In individuals with spatial deficits, there may be crowding of numbers and/or obvious impairments in the layout of the clock. The usual striking example is when a clock drawing has all the numbers on one half of the clock but not the other half. In this case, the clock-drawing test can be used to reveal neglect, but is not diagnostic.

    Neglect can commonly be seen in individuals with stroke. It is most common after lesions of right parietal lobe or right frontal lobe. Other areas, such as the thalamus and the basal ganglia, can also be involved. Patients with right-sided lesions typically neglect the left hemispace. Neglect can be further divided into motor and sensory components, extinction, anosognosia , and anosodiaphoria .

    In the example showing hemineglect, the absence of numbers on the left suggests that there is a right parietal cortical lesion. In this case, the individual would benefit from a comprehensive neurological examination.

    Fig. 4

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    Digital Clock Drawing Test

    The clock drawing test has been used for several decades as a simple and effective means of diagnosing disruptions to spatial orientation and dementias. Scientists at the Pattern Recognition Lab at the Department of Computer Science at FAU fed AI neural networks with data from 2500 tests to teach them how to assess these results independently. The research findings have been published in the journal Scientific Reports. The same group also plan to launch open source software that could make diagnosing dementia much easier for medical and neuropsychological specialists.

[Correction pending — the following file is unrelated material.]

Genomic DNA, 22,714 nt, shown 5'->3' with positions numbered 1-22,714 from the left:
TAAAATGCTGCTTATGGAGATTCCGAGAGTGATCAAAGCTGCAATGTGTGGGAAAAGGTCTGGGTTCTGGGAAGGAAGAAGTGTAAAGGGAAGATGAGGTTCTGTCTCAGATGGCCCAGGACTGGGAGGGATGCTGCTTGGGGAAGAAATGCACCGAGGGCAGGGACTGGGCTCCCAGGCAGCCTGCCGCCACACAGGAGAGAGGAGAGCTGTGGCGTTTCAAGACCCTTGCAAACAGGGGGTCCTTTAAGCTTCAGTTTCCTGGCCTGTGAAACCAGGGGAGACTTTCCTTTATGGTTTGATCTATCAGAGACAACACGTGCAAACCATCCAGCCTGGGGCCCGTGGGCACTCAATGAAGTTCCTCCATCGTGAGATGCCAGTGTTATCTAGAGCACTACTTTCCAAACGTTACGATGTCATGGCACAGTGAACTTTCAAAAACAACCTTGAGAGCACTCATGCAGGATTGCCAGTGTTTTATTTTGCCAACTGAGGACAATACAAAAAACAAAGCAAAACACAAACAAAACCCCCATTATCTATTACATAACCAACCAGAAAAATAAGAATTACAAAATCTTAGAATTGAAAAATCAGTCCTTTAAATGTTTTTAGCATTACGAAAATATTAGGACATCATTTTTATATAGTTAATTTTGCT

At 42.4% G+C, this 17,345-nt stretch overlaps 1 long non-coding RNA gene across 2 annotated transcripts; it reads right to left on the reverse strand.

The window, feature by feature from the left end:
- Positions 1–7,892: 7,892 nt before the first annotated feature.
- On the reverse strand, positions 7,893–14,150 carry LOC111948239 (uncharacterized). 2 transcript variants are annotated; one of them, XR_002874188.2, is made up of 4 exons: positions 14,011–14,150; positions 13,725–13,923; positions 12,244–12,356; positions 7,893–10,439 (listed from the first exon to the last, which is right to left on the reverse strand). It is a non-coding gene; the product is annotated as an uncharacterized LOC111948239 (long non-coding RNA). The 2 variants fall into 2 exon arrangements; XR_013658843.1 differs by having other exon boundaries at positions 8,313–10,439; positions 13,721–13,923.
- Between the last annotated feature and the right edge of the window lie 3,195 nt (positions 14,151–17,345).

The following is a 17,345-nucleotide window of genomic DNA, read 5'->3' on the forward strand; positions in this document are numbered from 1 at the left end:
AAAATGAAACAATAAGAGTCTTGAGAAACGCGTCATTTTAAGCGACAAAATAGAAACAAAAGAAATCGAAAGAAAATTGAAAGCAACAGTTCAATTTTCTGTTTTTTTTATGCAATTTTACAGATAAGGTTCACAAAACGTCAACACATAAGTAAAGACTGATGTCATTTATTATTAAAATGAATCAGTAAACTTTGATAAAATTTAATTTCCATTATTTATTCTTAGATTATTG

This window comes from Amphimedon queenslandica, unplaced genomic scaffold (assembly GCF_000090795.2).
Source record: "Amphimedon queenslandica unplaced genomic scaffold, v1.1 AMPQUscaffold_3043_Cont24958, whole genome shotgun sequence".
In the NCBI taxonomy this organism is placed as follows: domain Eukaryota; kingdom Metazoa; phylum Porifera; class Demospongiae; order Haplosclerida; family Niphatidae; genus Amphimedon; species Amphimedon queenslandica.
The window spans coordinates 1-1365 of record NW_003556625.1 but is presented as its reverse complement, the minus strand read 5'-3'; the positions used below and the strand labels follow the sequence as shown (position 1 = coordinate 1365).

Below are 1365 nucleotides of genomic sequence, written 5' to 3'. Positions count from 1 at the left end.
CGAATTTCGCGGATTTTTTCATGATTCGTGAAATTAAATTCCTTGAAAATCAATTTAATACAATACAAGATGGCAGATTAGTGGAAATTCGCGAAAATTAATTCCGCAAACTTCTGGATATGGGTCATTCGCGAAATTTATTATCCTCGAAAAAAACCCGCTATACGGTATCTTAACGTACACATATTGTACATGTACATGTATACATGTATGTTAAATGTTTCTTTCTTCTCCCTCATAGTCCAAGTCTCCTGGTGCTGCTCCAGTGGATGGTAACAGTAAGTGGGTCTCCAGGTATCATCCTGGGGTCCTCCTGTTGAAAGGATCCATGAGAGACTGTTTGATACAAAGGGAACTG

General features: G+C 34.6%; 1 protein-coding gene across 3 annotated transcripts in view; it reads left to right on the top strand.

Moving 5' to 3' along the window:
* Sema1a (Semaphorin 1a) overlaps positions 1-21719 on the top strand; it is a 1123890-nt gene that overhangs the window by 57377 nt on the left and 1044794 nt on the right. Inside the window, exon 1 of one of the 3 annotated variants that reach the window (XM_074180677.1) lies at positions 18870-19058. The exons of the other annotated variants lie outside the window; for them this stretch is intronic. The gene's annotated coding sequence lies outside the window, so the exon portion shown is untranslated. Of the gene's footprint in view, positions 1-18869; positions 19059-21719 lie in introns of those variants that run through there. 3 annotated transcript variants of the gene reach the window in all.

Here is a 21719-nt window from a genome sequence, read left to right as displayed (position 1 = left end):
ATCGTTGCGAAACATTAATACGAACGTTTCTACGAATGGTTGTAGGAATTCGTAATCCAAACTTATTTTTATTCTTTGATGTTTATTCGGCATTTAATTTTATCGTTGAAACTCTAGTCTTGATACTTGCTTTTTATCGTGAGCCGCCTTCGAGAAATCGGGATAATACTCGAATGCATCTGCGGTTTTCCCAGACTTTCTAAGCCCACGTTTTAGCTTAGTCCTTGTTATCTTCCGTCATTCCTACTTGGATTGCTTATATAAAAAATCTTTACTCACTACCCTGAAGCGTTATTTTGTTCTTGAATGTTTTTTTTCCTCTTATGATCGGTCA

What Does Research Say About The Clock Test

    Compared to the Mini-Mental State Examination , the clock drawing test is thought to have less educational bias and is better able to detect cognitive decline due to Alzheimers disease and other dementias. The MMSE is known to have some issues with the educational level of the individuals taking the test , as well as not being as sensitive to milder cognitive changes and is primarily sensitive to detecting Alzheimers than other dementias. The clock drawing test has also been advocated over the MMSE as an office screening test for dementia in community clinics and in acute hospital settings. It requires less time to administer and to score. Furthermore, the clock drawing test is suitable for non-English speaking populations, whereas the MMSE does have some language bias.

    A 2010 study from researchers at the Alzheimers Disease Center at Boston University School of Medicine looked at interrater reliability and diagnostic accuracy of the Clock Drawing Test. They found it had excellent interrater reliability, sensitivity , and specificity for predicting a consensus diagnosis and excellent interrater reliability and sensitivity for differentiating participants with mild Alzheimers Disease from the control participants. The researchers found that while the clock drawing test may be a good screening instrument for Alzheimers disease although it is not recommended to use as a stand-alone screening, it may not be a sensitive instrument for screening mild cognitive impairment.